A: I know many people for whom Trump's rhetoric during the presidential campaign, which aimed to incite various forms of intolerance, was a cause for concern. Inciting the cultural and social exclusion of specific groups in a country born from diversity seems absolutely inappropriate to me. There is still, however, the hope that the President will develop in his role and will demonstrate that he is a leader whose priority is the good of the country, and that state can only be achieved by advocating and supporting tolerance and cultivating solidarity.

Q: Do you know other famous or successful Romani people from elsewhere in the world? Are you close with any of them?

A: I admire my grandparents and parents for never tolerating any prejudice. They are my greatest role models, both as artists and as people. I have a great weakness also for Vrtannes Papazian, an Armenian-Romani author from the beginning of the 20th century. The list of all the successful Romani people, of course, would be too long to review, and it would not just include the famous figures in public life, like the poet Papusza or Django Reinhardt, but also many current figures, some of them my friends, who are tirelessly working for the social equality of minorities.

Q: What is writing for you? Some authors see an equation between their very existence and writing. What meaning does it hold for you?

A: For me, writing is a way to find out who I am at my core. As a child I knew myself rather well, but as I grew up, that layer of my identity ended up buried beneath the deposits of another "I", acquired through my life experiences. My reactions to those experiences were especially interesting, but it was not until I began to really dedicate myself to writing that I realized how difficult it is to express what I actually want to say. I have to submerge myself very deeply in the sentences to extract my own, primary voice from the tangle of words. In the beginning, that was a really frustrating process that frequently went hand in hand with anxiety. You have to wade through a lot when seeking the "I" that isn't confused by different external influences, all of those first drafts, it takes a lot of hard work, but then it becomes easier and easier. Writing is a constant discovery for me.

Q: Do you have any literary role models? Whose work do you admire?

A: One of the first big authors I read as a child was Michail Bulgakov. I still love him to this day. The sensual imagery of his language always pulls me in. He is probably the only author whose books I have read many times over, and from each new reading there is something else new to discover.

Q: Which language do you consider your mother tongue? Are you teaching your children Romanes?

A: As a child I learned to speak Armenian, Romanes and Russian at the same time. My mother is not Romani, so after my parents divorced, no Romanes was spoken at home, and unfortunately I soon forgot most of what I had learned. My children, fortunately are determined to learn "Romanes". They even want us to learn it together!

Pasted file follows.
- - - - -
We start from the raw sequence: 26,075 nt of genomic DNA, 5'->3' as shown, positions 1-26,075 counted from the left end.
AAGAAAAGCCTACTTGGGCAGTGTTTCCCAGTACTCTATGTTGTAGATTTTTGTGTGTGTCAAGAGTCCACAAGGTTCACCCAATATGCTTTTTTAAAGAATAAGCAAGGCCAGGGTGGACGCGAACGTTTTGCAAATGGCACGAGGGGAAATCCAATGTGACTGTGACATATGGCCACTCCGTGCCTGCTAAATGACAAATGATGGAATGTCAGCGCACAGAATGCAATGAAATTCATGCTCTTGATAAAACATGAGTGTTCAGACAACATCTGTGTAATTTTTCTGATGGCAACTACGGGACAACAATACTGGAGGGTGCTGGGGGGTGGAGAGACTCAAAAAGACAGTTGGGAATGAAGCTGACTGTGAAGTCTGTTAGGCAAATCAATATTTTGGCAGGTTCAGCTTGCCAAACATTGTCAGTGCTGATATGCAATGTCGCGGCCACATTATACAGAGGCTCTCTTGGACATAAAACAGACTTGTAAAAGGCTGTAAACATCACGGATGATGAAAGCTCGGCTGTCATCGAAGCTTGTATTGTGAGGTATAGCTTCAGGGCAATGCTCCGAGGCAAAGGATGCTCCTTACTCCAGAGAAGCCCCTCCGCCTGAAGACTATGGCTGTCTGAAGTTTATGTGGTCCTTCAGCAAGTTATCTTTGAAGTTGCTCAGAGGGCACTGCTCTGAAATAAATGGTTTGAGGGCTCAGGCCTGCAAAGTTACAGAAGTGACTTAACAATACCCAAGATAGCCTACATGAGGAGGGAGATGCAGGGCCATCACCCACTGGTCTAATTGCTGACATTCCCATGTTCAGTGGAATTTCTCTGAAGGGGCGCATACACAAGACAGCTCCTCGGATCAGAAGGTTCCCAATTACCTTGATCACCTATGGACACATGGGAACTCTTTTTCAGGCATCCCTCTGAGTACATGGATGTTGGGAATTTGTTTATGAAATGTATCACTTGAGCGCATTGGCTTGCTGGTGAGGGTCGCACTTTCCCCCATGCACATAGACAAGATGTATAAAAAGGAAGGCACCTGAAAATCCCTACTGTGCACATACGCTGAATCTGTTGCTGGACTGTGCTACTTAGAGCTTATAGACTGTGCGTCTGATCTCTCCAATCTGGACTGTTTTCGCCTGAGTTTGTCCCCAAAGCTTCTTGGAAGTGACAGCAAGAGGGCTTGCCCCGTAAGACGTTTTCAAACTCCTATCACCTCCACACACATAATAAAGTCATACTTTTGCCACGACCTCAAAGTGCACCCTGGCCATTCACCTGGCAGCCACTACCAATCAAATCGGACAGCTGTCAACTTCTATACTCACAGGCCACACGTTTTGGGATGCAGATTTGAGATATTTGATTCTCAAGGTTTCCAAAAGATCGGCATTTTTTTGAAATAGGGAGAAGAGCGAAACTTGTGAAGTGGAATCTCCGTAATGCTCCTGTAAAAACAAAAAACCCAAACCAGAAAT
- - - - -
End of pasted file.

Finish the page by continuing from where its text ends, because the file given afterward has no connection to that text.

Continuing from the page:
Q: Romani people do not have any geographically-delimited territory, if you will, no home or homeland. What do you personally associate the concept of "home" with?

A: I don't view "home" as a physical locality. For me, it's something I carry inside irrespective of where I happen to be living. My home is the common heritage that determines who I am. In that sense, home is any place where I feel happy.

Q: Are you still involved in camera work and film? Which of your many hobbies and talents employs you most today?

A: I have not been involved with film for more than 10 years. At the moment I am concentrating my energy on teaching creative writing and literature at the university in Las Vegas and on writing my own work. Of all the work that I have "dabbled" in, those two jobs are by far the ones I like the most.

Q: What does it mean to you to be a Romani woman? Is the Romani identity significant for you, along with your other identities?

A: To be a Romani woman is, for me, the same as "being an author". It means knowing who I am. As a Romani woman, it is crucial that I obstinately stand up for myself, because it is very easy to get lost in all the tidal waves of other people's assumptions and beliefs. That process has beefed up my Romani identity. To be a Romani woman is very important to me. If it were possible to map my personality the way we map planet Earth, then Romani heritage would take up the biggest territory. I think such a map of manifold cultures and nationalities is something each human being has, and we always carry them with us. They form us and shape our collective identity. That is why we should cultivate them.

First published in Czech in the print edition of Romano voďi (Romani Soul) magazine (January-February 2017). You can order a copy of the magazine (in Czech only) by using the simple online form at

Adéla Gálová, translated by Gwendolyn Albert